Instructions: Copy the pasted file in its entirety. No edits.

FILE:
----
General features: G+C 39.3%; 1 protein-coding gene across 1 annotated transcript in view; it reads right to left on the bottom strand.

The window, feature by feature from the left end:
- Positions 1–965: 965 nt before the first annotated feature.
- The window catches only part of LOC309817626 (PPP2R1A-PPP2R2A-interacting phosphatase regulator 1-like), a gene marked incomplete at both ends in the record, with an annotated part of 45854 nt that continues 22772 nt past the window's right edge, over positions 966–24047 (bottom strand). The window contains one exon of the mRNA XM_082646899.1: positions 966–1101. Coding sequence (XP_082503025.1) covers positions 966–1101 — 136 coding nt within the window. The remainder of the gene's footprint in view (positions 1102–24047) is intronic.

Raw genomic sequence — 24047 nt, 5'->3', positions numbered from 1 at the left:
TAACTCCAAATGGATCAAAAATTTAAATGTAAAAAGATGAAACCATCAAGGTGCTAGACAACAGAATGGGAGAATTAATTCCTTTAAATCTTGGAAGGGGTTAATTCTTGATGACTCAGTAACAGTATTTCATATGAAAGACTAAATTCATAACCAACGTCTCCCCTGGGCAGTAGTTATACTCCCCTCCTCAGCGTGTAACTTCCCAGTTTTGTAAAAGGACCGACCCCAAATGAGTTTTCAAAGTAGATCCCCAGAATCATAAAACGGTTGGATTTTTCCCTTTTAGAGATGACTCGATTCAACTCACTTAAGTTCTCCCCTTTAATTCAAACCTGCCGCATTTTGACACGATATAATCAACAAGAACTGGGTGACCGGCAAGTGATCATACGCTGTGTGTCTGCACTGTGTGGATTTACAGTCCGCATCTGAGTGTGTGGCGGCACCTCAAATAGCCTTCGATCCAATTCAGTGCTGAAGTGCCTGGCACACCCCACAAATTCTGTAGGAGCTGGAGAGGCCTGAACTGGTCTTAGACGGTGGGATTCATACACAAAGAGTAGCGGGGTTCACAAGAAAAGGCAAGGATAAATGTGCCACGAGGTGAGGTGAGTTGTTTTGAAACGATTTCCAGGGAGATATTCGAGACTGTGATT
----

General features: G+C 39.3%; 1 protein-coding gene across 1 annotated transcript in view; it reads right to left on the bottom strand.

The window, feature by feature from the left end:
- Positions 1–965: 965 nt before the first annotated feature.
- The window catches only part of LOC309817626 (PPP2R1A-PPP2R2A-interacting phosphatase regulator 1-like), a gene marked incomplete at both ends in the record, with an annotated part of 45854 nt that continues 22772 nt past the window's right edge, over positions 966–24047 (bottom strand). The window contains one exon of the mRNA XM_082646899.1: positions 966–1101. Coding sequence (XP_082503025.1) covers positions 966–1101 — 136 coding nt within the window. The remainder of the gene's footprint in view (positions 1102–24047) is intronic.

Raw genomic sequence — 24047 nt, 5'->3', positions numbered from 1 at the left:
TAACTCCAAATGGATCAAAAATTTAAATGTAAAAAGATGAAACCATCAAGGTGCTAGACAACAGAATGGGAGAATTAATTCCTTTAAATCTTGGAAGGGGTTAATTCTTGATGACTCAGTAACAGTATTTCATATGAAAGACTAAATTCATAACCAACGTCTCCCCTGGGCAGTAGTTATACTCCCCTCCTCAGCGTGTAACTTCCCAGTTTTGTAAAAGGACCGACCCCAAATGAGTTTTCAAAGTAGATCCCCAGAATCATAAAACGGTTGGATTTTTCCCTTTTAGAGATGACTCGATTCAACTCACTTAAGTTCTCCCCTTTAATTCAAACCTGCCGCATTTTGACACGATATAATCAACAAGAACTGGGTGACCGGCAAGTGATCATACGCTGTGTGTCTGCACTGTGTGGATTTACAGTCCGCATCTGAGTGTGTGGCGGCACCTCAAATAGCCTTCGATCCAATTCAGTGCTGAAGTGCCTGGCACACCCCACAAATTCTGTAGGAGCTGGAGAGGCCTGAACTGGTCTTAGACGGTGGGATTCATACACAAAGAGTAGCGGGGTTCACAAGAAAAGGCAAGGATAAATGTGCCACGAGGTGAGGTGAGTTGTTTTGAAACGATTTCCAGGGAGATATTCGAGACTGTGATT